Barack Obama went on to give his farewell speech to the nation. Chicago was where he was invested and Chicago was where he said goodbye. But this was no ordinary goodbye. Obama took this opportunity to laud his mandate in ways that only he can understand. Preaching aside, his ability to see only good in his work surfaced in his last words. Obama ended his speech with similar words to those that propelled his campaign back in 2008. “Yes, we can. Yes, we did. Yes, we can,” he said. While I agree that he could, I must disagree that he did.

Obama and the economy

Obama took hold of a country on the brink of a major financial depression. History showed us that countries rebound in a significantly positive manner after such financial crises. This was not the case under Obama’s mandate. The annual GDP averaged a mere growth of 2.1%, the lowest under any US president since World War II. The youth have been one of the greatest victims as the unemployment rates of young adults (ages 18-34) have remained high, so have their likelihood of living in their parents’ homes, for example.

The gap between the rich and the poor has widened. A dying middle class has resulted from his term. In 2008, 63% of Americans viewed themselves as middle class, while in 2015 it dropped to 51%.


The infamous Obamacare was very uncaring. What was advertised as a great escape for millions of Americans without health insurance turned into a mess. 27 million Americans remain without insurance, as its accessibility has become tougher because of premiums and deductibles that did nothing to truly reduce costs.

Obama and the world

When Obama took office in 2008 he was quick to raise a white flag for the rest of the world to see. He embraced a role of a pacifier. The world had turned against the US and its foreign policies; he arrived to polish the damaged image and reconcile the US with the rest of the world. Let’s say his polishing skills needed some improvement.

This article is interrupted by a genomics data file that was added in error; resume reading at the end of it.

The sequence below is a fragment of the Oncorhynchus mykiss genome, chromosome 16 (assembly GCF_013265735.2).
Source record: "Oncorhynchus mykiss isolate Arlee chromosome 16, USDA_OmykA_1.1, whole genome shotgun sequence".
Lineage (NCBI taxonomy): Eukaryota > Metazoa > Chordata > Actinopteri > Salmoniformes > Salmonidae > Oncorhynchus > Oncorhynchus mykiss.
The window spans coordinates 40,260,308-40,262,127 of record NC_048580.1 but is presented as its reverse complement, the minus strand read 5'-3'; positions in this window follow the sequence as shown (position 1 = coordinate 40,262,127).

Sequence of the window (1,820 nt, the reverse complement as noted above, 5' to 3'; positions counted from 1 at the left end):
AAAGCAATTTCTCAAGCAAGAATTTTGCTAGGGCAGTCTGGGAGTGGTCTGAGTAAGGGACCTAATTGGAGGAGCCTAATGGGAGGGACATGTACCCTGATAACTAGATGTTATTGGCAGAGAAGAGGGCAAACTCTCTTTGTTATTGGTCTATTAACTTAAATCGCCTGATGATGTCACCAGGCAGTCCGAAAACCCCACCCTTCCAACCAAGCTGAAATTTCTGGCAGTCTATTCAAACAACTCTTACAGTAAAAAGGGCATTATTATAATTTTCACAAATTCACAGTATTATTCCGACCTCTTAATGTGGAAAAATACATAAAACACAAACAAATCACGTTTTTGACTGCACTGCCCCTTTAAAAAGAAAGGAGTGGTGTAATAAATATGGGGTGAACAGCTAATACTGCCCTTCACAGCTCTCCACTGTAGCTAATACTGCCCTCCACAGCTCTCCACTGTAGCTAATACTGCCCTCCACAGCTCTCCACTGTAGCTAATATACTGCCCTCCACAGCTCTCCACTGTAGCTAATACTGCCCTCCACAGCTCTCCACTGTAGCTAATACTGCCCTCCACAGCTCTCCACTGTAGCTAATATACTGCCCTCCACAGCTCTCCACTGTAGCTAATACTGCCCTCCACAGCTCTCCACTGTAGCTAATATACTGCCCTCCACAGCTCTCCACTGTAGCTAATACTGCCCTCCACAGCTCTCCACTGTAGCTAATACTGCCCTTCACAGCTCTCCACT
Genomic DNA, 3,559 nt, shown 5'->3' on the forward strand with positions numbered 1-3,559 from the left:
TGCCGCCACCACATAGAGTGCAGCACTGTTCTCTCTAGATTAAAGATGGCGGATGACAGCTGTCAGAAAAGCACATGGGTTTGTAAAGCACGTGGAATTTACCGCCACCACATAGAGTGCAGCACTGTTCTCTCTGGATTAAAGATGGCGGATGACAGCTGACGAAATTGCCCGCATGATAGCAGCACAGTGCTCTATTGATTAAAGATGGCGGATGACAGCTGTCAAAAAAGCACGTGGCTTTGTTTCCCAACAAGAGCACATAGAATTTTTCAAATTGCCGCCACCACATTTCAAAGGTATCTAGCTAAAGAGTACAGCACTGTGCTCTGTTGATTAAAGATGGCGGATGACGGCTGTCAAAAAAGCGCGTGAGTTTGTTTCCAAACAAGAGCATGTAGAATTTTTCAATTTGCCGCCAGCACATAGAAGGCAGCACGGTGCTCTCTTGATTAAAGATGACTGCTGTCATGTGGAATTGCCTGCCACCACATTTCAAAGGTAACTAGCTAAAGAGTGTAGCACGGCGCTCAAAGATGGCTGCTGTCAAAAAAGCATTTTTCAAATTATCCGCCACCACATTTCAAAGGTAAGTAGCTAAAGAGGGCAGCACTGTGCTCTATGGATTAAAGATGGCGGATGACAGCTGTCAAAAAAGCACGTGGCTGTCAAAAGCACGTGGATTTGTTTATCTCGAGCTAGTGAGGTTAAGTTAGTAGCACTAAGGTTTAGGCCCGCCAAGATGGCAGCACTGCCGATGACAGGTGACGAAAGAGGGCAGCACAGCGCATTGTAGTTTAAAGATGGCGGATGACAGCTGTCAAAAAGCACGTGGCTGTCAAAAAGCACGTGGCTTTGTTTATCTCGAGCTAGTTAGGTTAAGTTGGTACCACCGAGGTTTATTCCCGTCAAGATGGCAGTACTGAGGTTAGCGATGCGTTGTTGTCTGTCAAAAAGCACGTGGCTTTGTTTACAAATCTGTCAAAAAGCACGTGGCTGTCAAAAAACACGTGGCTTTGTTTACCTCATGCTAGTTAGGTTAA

Pulling US troops out of Afghanistan and Iraq only worsened the affairs in the Middle East. The power vacuum in these areas enabled extremist and terrorist groups to take control and, ultimately, dictate the future of many. The Middle East is more unstable than ever today and a global war between terrorism and the free world has emerged. At the end of the day, Obama’s characteristic indecision and reluctance to take strong stands has only strengthened outside forces who were indeed willing to take the extra step. This includes the eternal Russian 'friends' who have grown stronger before his eyes. US intelligence can corroborate this last statement.

Syria is another example of Obama's failure.

He first voiced his discontent with Al-Assad and promised to take firm action against his regime if he ever used chemical weapons. We know what happened, and we know that Al-Assad has only solidified his power. In addition, several reports have appeared signaling US involvement in aiding the terrorist groups fighting Al-Assad's regime. The recently approved defense bill that approves the US' ability to arm the Syrian militants with the necessary weapons further speaks of Obama’s inability to solve problems. Rather, he has continued to add fuel to a situation that demands more diplomacy. With his actions, Obama has only encouraged Syria to become a new Iraq, Afghanistan, or Libya. I guess that such situations work well for the US and its everlasting interest in meddling in foreign territories, but the subsequent global consequences can only be lamented.

Obama's legacy

On the national front, Obama’s legacy is a fractured nation. His promises of bringing together the Red and Blue States failed. Those who reminisced about better times continue to do so, and those who were hopeful of a better future after Obama no longer have that hope. After all, and worst of all, Obama gave us Donald Trump. Goodnight, and good luck.